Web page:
More on ministry: Sustainability in Ministry

This is the second of about three articles in the More on ministry series.

During his ministry, the apostle Paul is particularly focussed on finishing, and finishing well. For example, to the Ephesian elders he said:

But I do not account my life of any value nor as precious to myself, if only I may finish my course and the ministry that I received from the Lord Jesus, to testify to the gospel of the grace of God. Acts 20:24

And again, to Timothy:

For I am already being poured out as a drink offering, and the time of my departure has come. I have fought the good fight, I have finished the race, I have kept the faith. Henceforth there is laid up for me the crown of righteousness, which the Lord, the righteous judge, will award to me on that Day, and not only to me but also to all who have loved his appearing. 2 Timothy 4:6-8

We often face the danger of being too myopic in our thinking about ministry. Maybe influenced by the modern, fast-paced world, we often want to do everything now, get them done now, and see the results now.

However, a lot of the time God's timetable runs very differently from ours. Often ministry is a (very) long-tail business, with "results" being seen only decades later.

Sustainability is another issue. I often fall into this trap. Sometimes one can work so hard at ministry that the amount of effort expended is simply unsustainable over the long term. I can't remember from whom comes this quote, but "Ministry is not a race; it's a marathon".

Sometimes one can forget that it is God who ultimately is the one who is ministering. We can fall into the trap of behaving as if we, and not God, are the ones who are really making a difference.

Here we have another quote, this time from Don Carson's A Call to Spiritual Reformation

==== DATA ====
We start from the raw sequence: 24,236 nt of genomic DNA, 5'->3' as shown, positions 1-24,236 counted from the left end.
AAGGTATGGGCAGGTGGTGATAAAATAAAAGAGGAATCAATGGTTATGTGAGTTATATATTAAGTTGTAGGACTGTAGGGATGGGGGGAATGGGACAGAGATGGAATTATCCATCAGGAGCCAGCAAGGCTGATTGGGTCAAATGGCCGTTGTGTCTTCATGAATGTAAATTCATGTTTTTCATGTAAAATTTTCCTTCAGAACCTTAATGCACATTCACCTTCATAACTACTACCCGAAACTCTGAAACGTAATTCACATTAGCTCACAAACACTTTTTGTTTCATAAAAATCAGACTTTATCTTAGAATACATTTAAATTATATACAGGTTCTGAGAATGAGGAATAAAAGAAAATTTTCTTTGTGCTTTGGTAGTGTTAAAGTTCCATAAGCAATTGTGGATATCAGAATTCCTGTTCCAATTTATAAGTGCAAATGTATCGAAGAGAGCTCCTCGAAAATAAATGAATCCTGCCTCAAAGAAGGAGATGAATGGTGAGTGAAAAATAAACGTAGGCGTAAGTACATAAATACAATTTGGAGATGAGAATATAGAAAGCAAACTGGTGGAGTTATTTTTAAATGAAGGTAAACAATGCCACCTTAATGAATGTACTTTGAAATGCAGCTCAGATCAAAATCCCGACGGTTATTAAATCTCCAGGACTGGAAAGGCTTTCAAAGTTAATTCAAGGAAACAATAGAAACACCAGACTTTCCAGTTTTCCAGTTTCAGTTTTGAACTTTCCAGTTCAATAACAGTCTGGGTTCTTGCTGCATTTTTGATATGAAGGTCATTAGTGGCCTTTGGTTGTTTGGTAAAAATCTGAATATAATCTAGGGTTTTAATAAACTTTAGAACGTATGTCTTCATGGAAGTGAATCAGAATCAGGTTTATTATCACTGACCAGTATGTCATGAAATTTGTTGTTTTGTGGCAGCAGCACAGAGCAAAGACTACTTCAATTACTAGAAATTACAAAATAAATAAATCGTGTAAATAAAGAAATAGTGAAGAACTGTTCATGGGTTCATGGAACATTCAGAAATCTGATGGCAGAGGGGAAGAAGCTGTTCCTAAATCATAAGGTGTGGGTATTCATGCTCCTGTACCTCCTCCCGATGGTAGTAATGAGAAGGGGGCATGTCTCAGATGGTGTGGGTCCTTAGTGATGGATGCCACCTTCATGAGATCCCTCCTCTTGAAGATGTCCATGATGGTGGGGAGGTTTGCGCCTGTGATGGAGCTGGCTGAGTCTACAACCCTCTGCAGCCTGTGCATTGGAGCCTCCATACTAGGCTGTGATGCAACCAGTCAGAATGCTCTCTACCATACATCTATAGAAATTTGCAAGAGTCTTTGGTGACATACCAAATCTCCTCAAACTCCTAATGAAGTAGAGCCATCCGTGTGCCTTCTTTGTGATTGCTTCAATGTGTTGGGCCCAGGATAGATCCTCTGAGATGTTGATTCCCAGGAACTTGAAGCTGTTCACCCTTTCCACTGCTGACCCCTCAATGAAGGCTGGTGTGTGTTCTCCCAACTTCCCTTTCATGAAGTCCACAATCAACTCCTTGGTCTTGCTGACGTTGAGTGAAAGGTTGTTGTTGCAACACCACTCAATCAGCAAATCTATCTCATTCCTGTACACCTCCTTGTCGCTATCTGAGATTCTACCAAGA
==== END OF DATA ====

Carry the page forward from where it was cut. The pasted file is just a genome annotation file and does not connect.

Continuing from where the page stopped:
[Broughton] Knox told his students, "God is not interested in one hundred percentism".

There is a sense, of course, in which that is the only thing God is interested in. He wants us to trust and obey him wholly; he wants us to serve him with 100 percent loyalty. But then the focus is on him. What Broughton Knox meant is that very often what we call "one hundred percentism" is not unrestrained allegiance to God and his gospel but merely a reflection of a perfectionist personality. ... This attitude may turn out to be nothing more than another form of self-worship---in short, a form of idolatry.

I told [a correspondent with Carson], I would rather listen to him preach for thirty or forty more years at 80 percent of his capacity, than for three or four more years at 100 percent of his capacity. If the choice is to be made on the basis of what is for the good of the church, of the number of poeple who would hear the gospel powerfully and intelligently presented, and therefore on the basis of what would bring most glory to Christ, the same decision would be called for.

Are we aiming to finish, and to finish well? Are our attitudes to ministry sustainable over the long term?

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